From today’s Washington Post:
PUERTO VARAS, Chile — “Sustainability” may be a worthy goal, but the word has become cliché, now typically deployed in its adverbial form to modify various nature-exploiting activities like “logging” and “fishing” or the catch-all “development.”
So let’s quit talking about “sustainable” this or that and face the overarching question about the future: Can we create a durable civilization in which humans become good neighbors in the community of life? Where our society is embedded in a matrix of wild nature that allows all creatures — from microorganisms to blue whales — freedom to pursue happiness and raise their progeny in a secure habitat?
The path to that flourishing future for the diversity of life is “rewilding” — helping nature heal by returning missing species and processes to parts of the planet where they’ve been eliminated or diminished by human activity. In a strange and inversely proportional ratio of planetary sickness to public concern, there seems to be less attention paid to the mountains of data that scientists are gathering on Earth’s ecological and climate unraveling. We have, however, seen the power of rewilding projects to capture public imagination and gain widespread support.
I have been flagging this problem with “sustainability” for well over a decade. Here’s a few paragraphs from my 2013 book, Flourishing. Nice to see others recognizing it as well.
Sustainable is an adjective. Sustainable anything is all about the anything; in sustainable development, it’s all about development. Sustainable business refers to what the business is going to do to keep itself going. The word is widely misused. The way that businesses and other institutions use the word, it’s quite clear that they have no idea of what it is they want to sustain except the status quo.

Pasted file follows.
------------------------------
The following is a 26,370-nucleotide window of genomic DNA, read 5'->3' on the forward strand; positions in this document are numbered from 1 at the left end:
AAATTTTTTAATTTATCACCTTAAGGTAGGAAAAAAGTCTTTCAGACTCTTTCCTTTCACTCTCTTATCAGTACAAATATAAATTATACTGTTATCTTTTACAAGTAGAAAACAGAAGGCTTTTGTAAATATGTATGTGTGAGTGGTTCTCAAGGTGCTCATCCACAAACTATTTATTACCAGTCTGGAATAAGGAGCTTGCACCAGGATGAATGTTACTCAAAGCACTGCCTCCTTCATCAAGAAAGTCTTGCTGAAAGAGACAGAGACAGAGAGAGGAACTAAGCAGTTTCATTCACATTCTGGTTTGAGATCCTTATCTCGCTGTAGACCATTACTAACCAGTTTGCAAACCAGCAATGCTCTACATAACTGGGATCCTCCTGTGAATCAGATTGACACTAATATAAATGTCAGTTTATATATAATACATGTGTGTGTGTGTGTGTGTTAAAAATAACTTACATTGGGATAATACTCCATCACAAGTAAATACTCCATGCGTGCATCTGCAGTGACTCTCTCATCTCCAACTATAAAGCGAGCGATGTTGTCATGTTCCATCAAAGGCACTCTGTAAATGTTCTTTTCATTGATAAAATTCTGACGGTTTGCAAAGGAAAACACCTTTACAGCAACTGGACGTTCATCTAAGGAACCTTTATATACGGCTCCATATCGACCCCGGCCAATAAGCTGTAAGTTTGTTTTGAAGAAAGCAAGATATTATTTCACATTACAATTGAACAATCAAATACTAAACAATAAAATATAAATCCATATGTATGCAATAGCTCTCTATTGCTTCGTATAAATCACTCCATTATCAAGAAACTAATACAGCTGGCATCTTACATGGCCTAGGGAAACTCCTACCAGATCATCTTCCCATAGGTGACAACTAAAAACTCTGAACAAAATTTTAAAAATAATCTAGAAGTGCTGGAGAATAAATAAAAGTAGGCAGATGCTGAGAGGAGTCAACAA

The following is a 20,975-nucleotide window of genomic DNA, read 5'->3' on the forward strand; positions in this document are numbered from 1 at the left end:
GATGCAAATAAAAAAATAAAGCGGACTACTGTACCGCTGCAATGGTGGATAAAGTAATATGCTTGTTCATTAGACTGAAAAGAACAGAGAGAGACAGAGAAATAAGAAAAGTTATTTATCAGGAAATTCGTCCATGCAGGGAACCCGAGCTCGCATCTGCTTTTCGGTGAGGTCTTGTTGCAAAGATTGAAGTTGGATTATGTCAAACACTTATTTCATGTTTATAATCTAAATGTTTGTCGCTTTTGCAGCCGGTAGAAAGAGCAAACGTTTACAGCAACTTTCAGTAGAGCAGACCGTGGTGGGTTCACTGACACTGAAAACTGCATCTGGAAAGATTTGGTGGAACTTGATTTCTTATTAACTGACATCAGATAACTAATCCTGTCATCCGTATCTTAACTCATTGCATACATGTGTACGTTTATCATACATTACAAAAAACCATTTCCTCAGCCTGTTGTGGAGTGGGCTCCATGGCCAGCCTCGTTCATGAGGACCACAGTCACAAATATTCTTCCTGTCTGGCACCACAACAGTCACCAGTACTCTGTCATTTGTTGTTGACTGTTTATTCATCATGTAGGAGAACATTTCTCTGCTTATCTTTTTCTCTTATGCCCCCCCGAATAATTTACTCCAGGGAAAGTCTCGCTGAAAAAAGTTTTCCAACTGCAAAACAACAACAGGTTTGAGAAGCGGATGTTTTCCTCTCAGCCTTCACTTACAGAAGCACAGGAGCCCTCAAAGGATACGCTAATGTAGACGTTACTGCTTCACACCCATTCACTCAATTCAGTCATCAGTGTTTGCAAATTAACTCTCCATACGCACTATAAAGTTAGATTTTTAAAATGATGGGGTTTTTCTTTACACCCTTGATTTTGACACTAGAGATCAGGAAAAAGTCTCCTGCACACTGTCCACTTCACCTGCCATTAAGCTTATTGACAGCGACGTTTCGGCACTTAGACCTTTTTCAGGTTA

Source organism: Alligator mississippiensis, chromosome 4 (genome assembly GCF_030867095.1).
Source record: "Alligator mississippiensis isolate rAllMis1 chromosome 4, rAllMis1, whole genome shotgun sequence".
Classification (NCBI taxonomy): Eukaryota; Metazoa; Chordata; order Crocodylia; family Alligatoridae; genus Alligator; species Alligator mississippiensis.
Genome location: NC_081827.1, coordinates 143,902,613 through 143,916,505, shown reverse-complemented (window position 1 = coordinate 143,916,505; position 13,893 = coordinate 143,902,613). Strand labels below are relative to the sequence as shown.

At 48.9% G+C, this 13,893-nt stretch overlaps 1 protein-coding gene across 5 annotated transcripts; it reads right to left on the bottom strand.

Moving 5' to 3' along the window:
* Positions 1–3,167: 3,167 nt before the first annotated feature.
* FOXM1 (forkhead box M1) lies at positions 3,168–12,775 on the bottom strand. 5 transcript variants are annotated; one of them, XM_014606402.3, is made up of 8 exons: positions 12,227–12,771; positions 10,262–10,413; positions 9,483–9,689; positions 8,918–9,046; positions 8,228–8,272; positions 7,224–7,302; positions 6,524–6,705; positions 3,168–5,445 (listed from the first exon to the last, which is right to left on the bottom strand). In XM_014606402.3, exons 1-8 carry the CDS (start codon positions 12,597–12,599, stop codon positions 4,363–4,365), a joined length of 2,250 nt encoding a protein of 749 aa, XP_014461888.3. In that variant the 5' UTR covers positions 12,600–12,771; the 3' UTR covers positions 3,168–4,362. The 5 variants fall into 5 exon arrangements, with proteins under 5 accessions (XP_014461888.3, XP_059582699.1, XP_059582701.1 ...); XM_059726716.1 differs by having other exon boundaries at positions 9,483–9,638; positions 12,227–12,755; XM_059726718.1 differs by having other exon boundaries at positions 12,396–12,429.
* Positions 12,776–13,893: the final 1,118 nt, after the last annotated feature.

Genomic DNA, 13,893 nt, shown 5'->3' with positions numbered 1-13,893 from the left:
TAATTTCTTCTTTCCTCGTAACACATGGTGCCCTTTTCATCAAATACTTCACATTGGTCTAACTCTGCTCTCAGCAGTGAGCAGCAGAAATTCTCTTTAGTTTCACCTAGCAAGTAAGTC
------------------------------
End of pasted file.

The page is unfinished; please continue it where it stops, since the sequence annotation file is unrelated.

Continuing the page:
Sustainability is grammatically and fundamentally different. First of all, it’s a noun. It stands by itself, but it doesn’t have any normative or social significance. Sustainability, as I already noted, is simply a property of some system to keep producing whatever it is you want. So the key to doing something about sustainability is that you have to first say what you want to sustain. I say that what we want is flourishing. We want the system we live in, Planet Earth, to run in a way that human beings and all other life is going to flourish. That means that we’re not going to have people living so far below the poverty line that they can’t subsist, ecosystems will not collapse, and on and on. It’s a vision of a world that works. That may sound simplistic, but most people really understand what we mean when we say a world that works.
Once again, my almost completely revamped manuscript for the next book awaits approval. I have my fingers crossed. Today’s post suggests the need for more exposure to the false sense of forward motion in the “sustainability” world. It will take a lot more than getting the semantics right.